Cosplay Photoshoot Tips for Beginners
I have been asked a lot by people how do you prepare for a cosplay photoshoot?
I have worked with many photographers and have picked up an impressive amount of cosplay photoshoot tips to pass on to people who may have a shoot in the future.
It’s not all about the actual DAY of the shoot itself. Preparing your body is also key.
SO LET’S START! (Note: These tips are not in order)
- A week or two before the shoot, I try not to have any dairy in my diet. Dairy can cause bloating and depending on what outfit you are wearing, you don’t want that.
- A week before the shoot, try not to drink water (or any liquid) near bedtime. You will wake up with a puffier face.
- Eating high sodium level foods will also cause a puffier face and drier skin! MSG causes hair loss too.
- Preparing your skin the night before: Wash, exfoliate, cleanse, mask, serum then finally, moisturize.I highly recommend products that moisturize to everyone.
You will have a brighter complexion in the morning.
Try sleeping on your back as well, so that the products don’t rub off on your pillow. (Plus gravity gives you a bit of a facelift)
4.5. Preparing your skin on the day. Wash, cleanse, toner, sun-cream on your neck and face, moisturize and then start makeup.
- Doing make-up trials way before you shoot is another thing.Do you want to look as much as the character as humanly possible?
There are a lot of YouTube makeup tutorials for cosplay. I tend to rely on YouTube more than a screenshot or fan art, as animated characters don’t really have realistic facial features.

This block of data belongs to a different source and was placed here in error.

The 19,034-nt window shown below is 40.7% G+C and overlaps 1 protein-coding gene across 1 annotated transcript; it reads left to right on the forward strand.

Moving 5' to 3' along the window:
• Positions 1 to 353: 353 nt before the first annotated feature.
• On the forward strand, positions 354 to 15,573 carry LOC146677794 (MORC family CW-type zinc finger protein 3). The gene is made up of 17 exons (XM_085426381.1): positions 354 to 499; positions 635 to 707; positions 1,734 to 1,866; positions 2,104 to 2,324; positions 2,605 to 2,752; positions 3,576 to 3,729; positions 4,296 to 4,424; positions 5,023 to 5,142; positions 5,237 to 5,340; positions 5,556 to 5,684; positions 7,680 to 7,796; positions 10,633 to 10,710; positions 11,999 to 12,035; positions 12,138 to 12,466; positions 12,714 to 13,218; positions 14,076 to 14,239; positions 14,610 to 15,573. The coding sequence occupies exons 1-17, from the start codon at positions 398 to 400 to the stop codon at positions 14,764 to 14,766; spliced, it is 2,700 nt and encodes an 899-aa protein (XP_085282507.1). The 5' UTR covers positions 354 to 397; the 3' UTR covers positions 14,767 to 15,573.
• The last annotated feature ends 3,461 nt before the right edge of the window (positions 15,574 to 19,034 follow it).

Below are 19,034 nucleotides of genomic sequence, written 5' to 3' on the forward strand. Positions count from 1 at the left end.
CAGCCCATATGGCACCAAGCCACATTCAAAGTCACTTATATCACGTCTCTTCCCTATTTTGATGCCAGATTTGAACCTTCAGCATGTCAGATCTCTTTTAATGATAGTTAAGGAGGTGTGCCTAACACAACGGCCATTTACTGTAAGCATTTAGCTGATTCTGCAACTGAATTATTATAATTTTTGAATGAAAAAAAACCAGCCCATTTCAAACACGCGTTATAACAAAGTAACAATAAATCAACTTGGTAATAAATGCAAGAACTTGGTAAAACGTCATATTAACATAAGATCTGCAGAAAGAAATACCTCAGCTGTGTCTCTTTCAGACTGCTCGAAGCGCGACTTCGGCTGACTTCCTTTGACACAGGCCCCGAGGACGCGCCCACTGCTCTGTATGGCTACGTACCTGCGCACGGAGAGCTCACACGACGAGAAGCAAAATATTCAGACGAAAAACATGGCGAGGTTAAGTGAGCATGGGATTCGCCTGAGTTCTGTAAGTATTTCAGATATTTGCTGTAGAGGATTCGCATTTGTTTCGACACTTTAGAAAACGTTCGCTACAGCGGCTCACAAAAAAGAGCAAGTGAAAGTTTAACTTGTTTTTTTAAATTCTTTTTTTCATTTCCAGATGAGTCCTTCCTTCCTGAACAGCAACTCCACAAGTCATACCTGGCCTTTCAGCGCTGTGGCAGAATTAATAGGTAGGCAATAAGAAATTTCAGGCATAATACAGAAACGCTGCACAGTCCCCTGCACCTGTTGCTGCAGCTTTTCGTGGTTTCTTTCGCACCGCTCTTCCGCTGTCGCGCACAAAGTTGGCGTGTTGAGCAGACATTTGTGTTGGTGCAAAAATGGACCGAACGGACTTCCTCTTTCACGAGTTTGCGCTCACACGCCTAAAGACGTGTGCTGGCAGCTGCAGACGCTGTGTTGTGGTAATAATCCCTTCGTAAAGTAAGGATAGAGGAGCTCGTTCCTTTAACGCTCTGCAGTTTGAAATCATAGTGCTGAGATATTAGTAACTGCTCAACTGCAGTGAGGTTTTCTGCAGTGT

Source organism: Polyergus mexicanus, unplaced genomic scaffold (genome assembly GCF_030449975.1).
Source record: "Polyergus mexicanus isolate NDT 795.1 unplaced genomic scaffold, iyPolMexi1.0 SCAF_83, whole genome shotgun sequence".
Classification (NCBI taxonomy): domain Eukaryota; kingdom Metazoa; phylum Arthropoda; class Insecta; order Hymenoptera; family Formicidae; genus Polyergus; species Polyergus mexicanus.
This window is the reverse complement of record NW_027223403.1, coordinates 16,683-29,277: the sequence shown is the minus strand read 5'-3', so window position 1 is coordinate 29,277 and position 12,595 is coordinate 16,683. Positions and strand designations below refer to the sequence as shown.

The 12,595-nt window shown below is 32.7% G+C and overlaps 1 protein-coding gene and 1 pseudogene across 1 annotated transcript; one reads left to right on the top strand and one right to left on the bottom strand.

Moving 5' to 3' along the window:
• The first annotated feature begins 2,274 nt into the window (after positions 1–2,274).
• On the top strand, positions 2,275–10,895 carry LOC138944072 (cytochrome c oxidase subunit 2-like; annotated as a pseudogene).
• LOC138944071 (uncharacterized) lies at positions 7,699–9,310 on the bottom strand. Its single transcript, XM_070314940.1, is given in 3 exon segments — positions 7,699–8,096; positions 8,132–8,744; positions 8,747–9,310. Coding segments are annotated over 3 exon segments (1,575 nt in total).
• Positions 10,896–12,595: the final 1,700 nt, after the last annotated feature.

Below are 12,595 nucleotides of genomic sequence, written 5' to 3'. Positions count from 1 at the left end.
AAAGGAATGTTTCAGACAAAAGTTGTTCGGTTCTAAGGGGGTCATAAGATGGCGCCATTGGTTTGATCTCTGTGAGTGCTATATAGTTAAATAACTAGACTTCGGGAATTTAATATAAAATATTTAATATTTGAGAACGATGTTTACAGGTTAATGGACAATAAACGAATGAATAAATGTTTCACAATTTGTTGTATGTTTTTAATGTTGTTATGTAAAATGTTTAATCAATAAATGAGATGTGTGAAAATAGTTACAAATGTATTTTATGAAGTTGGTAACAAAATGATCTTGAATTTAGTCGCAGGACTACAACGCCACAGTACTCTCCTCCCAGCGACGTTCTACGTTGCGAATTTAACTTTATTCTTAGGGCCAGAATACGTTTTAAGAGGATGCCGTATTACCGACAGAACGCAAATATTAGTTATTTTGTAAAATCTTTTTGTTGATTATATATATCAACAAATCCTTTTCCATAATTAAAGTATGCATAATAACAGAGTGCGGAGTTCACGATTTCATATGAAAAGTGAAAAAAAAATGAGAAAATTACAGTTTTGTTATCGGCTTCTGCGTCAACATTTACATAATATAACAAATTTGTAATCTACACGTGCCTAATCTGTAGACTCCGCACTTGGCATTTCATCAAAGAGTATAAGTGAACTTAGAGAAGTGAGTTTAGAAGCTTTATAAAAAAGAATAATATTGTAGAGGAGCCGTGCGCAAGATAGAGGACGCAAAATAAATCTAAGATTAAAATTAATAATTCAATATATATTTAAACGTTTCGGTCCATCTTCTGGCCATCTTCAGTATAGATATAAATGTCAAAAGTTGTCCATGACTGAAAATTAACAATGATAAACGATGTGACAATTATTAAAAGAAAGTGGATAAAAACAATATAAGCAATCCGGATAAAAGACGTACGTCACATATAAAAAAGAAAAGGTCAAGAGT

- You should discuss the location, poses, and ideas with your photographer.Use Google images and save ideas in your photos on your phone.
This is a good idea because the location of your shoot could be in the middle of nowhere, which means NO internet.
- The day before make sure you check that your entire cosplay is perfect?Give yourself a lot of time to fix and give touch-ups if necessary. Make sure your props are secure.
If you’re doing the photo shoot in a studio make sure to bring your glue gun with you.
If you’re doing a photo shoot outdoors then bring super glue because things will inevitably fall apart.
- So in terms of poses.
You need to know your character well! Gather screenshots from the series, fan art and even other cosplayers who have done your character, to give you a better range of ideas.
Practice poses in the mirror with your FULL cosplay on. It sounds weird I know but it will help.
Facial expressions are SOOOO important! I’ve seen really cool photos from other people, with AMAZING poses but the facial expression remains the same throughout the whole portfolio.
It’s VERY noticeable and it’s boring. People tend to look at your face first as well.
Remember you’re character has emotions, they can get angry, sad, shy etc. All that can be practiced in the mirror.
Tools can also be used for poses, these are mainly used in the studio as sometimes you can’t bring excess baggage with you on outdoor photo shoots.